Let’s face it, if you’re not a football fan, the next few weekends will leave you on your own as the sports aficionados in your household are glued to the couch watching NFL Playoffs. What will you do? Consider visiting the Peabody Essex Museum which is open on weekends from 10am to 5pm.
What do they have at the PEM? A diverse selection to entertain, inform and intrigue (especially today as the rain drops silently fall outside).
For example, just opened on Saturday, is Alchemy of the Soul: Maria Magdalena Campos-Pons, a most ambitious collaboration between the Afro-Cuban artist and her husband, musician and composer Neil Leonard.
PEM describes the exhibition “Through large-scale blown-glass sculptures, paintings, photographs and evocative soundscapes, the artist draws on the structural forms found in the abandoned sugar mills and rum factories of her childhood island home. Incorporating the sweet smell of rum, this multi-sensory exhibition creates an intoxicating re-conceptualization of the often-brutal history of the Cuban sugar industry, offering a visceral experience that ignites the senses and our emotional awareness of place, memory, identity and labor.”
It runs until April 3, 2016.
Interested in making the PEM a weekend event (especially during baseball, hockey and basketball seasons)? Here are some upcoming exhibitions and events for the next 6 months.
- Intersections: Anila Quayyum Agha
February 6 — July 10, 2016
Intersections is an immersive single room installation that bathes the visitor in a geometric array of light and shadow. Inspired by traditional Islamic architectural motifs, Pakistani-American artist Anila Quayyum Agha’s laser-cut steel lantern conjures the design of the Alhambra Palace in Granada, Spain, a historic site of cross-cultural intersection where a thousand years ago Islamic and Western cultures thrived in coexistence. Agha, an internationally renowned award-winning artist, creates mixed-media works that engage topics ranging from global politics and cultural multiplicity, to mass media and gender roles.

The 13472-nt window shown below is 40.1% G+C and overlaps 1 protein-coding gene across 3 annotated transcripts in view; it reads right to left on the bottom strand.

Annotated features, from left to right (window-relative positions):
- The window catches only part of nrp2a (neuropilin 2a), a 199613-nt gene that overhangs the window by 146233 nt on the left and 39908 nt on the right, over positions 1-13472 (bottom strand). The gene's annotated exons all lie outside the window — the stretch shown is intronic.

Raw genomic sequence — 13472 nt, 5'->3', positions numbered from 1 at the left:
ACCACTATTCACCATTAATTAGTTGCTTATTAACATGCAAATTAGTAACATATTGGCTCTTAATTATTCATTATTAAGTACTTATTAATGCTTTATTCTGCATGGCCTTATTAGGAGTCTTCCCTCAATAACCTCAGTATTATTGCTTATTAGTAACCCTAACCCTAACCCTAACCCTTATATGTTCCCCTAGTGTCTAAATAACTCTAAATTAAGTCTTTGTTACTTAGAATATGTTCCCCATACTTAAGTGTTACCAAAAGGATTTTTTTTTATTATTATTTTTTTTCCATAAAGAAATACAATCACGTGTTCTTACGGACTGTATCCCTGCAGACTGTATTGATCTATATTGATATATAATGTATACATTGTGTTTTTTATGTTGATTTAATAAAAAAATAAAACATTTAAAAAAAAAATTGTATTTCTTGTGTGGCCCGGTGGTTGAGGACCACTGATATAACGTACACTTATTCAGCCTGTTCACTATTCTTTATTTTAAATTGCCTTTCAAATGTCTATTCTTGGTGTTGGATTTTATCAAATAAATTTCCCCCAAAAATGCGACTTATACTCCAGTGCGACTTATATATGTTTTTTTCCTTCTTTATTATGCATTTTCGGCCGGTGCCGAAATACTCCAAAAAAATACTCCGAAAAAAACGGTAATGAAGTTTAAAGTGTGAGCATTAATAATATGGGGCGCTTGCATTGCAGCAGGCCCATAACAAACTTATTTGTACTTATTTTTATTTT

- Asia in Amsterdam: The Culture of Luxury in the Golden Age
February 27 — June 5, 2016
Amsterdam in the 17th century was a vibrant city with global connections. The largest and most powerful trade and shipping company in the world, the Dutch East India Company (VOC) filled Dutch homes with Asian porcelain, lacquer, sumptuous textiles, diamonds and spices. Inspired by these novel imports, Dutch potters, textile designers and jewelers created works of art we now perceive as distinctly Dutch. Artists such as Rembrandt, Willem Kalf, Jan Steen and Pieter Claesz were also quick to incorporate these luxuries into their paintings. Co-organized by the Peabody Essex Museum and the Rijksmuseum in Amsterdam, this exhibition of nearly 200 superlative Asian and Dutch works of art explores the transformative impact that Asian luxuries had on Dutch art and life in the 17th century.
- Rodin: Transforming Sculpture
May 14 — September 5, 2016
Whether working in plaster, marble or bronze on an intimate or monumental scale, Auguste Rodin captured the emotional and psychological complexities of human beings in ways that few sculptors before or after him have achieved. He also profoundly changed the language of sculpture by playing with accident and emphasizing the act of creating rather than completing a work of art. Rodin favored fragmentation and recombination as the principal expression of the significance he attached to change and transformation as the keys to creativity. Featuring sculptures and drawings, this thematic exhibition highlights the drama and experimentation that have established Rodin as one of the greatest sculptors of all time. Originally titled Metamorphosis: Rodin’s Studio, the exhibition was organized by the Montreal Museum of Fine Art, in collaboration with the Musée Rodin, Paris.
The Peabody Essex Museum is located at 161 Essex St, Salem, MA. For more info Call 866‐745‐1876 or visit pem.org.
(Image credit: Auguste Rodin, The Thinker, large version, 1903. Patinated plaster for bronze casting, Paris, Musée Rodin. © Musée Rodin. Photo by Christian Baraja)